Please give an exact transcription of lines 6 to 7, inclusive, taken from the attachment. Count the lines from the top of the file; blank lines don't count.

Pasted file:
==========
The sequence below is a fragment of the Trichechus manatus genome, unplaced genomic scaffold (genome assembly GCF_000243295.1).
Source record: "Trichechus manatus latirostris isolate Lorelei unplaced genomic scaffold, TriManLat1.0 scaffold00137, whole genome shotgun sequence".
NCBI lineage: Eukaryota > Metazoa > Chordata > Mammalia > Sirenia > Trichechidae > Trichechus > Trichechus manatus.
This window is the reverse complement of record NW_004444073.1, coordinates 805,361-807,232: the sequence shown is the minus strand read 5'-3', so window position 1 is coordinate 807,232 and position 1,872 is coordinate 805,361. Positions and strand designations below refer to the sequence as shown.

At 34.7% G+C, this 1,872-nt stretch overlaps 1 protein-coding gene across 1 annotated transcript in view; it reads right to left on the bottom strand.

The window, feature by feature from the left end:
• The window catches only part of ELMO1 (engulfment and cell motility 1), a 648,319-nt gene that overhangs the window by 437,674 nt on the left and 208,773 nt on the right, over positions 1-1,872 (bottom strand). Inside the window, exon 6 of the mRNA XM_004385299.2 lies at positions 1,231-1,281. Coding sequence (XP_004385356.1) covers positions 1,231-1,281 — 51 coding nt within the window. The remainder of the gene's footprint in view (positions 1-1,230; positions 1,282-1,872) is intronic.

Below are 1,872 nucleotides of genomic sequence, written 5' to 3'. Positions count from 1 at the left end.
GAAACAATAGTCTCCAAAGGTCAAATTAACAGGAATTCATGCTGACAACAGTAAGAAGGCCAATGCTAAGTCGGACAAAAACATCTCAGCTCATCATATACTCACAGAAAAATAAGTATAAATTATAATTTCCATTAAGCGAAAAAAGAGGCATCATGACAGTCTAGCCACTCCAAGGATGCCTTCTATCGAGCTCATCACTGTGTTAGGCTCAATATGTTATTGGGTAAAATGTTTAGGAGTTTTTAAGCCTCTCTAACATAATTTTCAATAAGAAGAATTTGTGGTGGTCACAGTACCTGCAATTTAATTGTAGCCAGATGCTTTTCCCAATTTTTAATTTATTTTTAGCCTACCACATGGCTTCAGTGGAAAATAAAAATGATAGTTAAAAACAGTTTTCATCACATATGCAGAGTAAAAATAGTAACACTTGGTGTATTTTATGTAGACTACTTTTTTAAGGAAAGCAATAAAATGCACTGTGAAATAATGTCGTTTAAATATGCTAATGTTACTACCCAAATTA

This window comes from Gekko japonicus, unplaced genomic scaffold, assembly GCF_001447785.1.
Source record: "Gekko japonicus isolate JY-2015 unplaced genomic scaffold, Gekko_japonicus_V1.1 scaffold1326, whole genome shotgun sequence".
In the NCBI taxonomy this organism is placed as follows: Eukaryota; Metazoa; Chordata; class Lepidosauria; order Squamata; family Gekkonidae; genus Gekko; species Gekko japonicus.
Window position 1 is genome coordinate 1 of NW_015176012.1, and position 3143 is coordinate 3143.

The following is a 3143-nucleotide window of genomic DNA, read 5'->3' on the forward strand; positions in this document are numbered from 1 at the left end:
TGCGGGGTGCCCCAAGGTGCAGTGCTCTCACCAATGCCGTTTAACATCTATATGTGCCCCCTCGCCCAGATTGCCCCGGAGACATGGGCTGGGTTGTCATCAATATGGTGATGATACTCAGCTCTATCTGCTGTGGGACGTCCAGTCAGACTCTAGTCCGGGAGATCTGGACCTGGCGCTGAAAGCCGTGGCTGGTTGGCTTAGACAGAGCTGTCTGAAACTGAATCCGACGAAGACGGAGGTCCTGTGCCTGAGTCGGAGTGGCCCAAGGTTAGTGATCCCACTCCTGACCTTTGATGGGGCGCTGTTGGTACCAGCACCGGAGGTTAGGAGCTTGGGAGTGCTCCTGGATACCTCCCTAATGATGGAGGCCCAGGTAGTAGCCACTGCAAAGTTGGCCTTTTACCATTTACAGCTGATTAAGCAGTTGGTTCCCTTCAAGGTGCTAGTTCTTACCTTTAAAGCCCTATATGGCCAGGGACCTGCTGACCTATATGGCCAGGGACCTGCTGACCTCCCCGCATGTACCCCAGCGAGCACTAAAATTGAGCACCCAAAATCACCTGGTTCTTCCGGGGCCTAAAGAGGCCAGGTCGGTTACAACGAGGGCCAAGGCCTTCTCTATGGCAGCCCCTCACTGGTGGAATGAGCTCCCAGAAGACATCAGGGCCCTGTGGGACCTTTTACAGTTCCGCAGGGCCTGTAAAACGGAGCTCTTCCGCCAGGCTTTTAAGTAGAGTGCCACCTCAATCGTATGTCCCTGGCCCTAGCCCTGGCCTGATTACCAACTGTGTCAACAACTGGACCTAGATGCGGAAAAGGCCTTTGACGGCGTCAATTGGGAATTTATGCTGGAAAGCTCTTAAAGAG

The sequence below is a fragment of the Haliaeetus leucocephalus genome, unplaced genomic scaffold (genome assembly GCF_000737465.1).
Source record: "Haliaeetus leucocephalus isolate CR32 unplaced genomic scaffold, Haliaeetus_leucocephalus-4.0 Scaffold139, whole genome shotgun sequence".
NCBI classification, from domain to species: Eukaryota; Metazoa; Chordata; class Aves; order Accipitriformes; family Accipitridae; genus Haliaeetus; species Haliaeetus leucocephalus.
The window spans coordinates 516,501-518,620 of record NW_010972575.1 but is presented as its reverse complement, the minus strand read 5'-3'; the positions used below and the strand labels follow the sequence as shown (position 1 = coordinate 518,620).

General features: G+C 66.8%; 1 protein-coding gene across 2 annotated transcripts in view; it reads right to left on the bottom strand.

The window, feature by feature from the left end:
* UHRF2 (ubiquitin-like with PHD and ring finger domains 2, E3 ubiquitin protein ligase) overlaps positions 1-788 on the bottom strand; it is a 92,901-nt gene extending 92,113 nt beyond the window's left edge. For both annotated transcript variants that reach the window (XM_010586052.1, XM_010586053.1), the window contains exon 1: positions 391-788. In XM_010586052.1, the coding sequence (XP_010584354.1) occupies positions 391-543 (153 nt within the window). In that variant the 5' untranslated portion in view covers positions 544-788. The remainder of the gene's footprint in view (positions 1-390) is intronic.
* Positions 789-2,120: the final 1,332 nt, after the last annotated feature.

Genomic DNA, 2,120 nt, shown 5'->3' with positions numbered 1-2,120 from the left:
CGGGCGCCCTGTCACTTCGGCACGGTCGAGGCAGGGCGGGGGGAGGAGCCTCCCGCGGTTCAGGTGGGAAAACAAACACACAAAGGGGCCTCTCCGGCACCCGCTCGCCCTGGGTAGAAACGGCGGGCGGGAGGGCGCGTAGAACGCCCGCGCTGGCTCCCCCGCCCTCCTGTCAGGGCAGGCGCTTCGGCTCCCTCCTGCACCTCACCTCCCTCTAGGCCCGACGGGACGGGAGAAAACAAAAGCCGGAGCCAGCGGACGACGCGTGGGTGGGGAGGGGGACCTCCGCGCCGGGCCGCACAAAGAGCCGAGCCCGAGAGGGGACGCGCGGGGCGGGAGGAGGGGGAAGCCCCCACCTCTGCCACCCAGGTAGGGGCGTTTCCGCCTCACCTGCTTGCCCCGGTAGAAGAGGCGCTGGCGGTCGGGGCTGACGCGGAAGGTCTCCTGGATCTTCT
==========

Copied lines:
The window, feature by feature from the left end:
• The window catches only part of ELMO1 (engulfment and cell motility 1), a 648,319-nt gene that overhangs the window by 437,674 nt on the left and 208,773 nt on the right, over positions 1-1,872 (bottom strand). Inside the window, exon 6 of the mRNA XM_004385299.2 lies at positions 1,231-1,281. Coding sequence (XP_004385356.1) covers positions 1,231-1,281 — 51 coding nt within the window. The remainder of the gene's footprint in view (positions 1-1,230; positions 1,282-1,872) is intronic.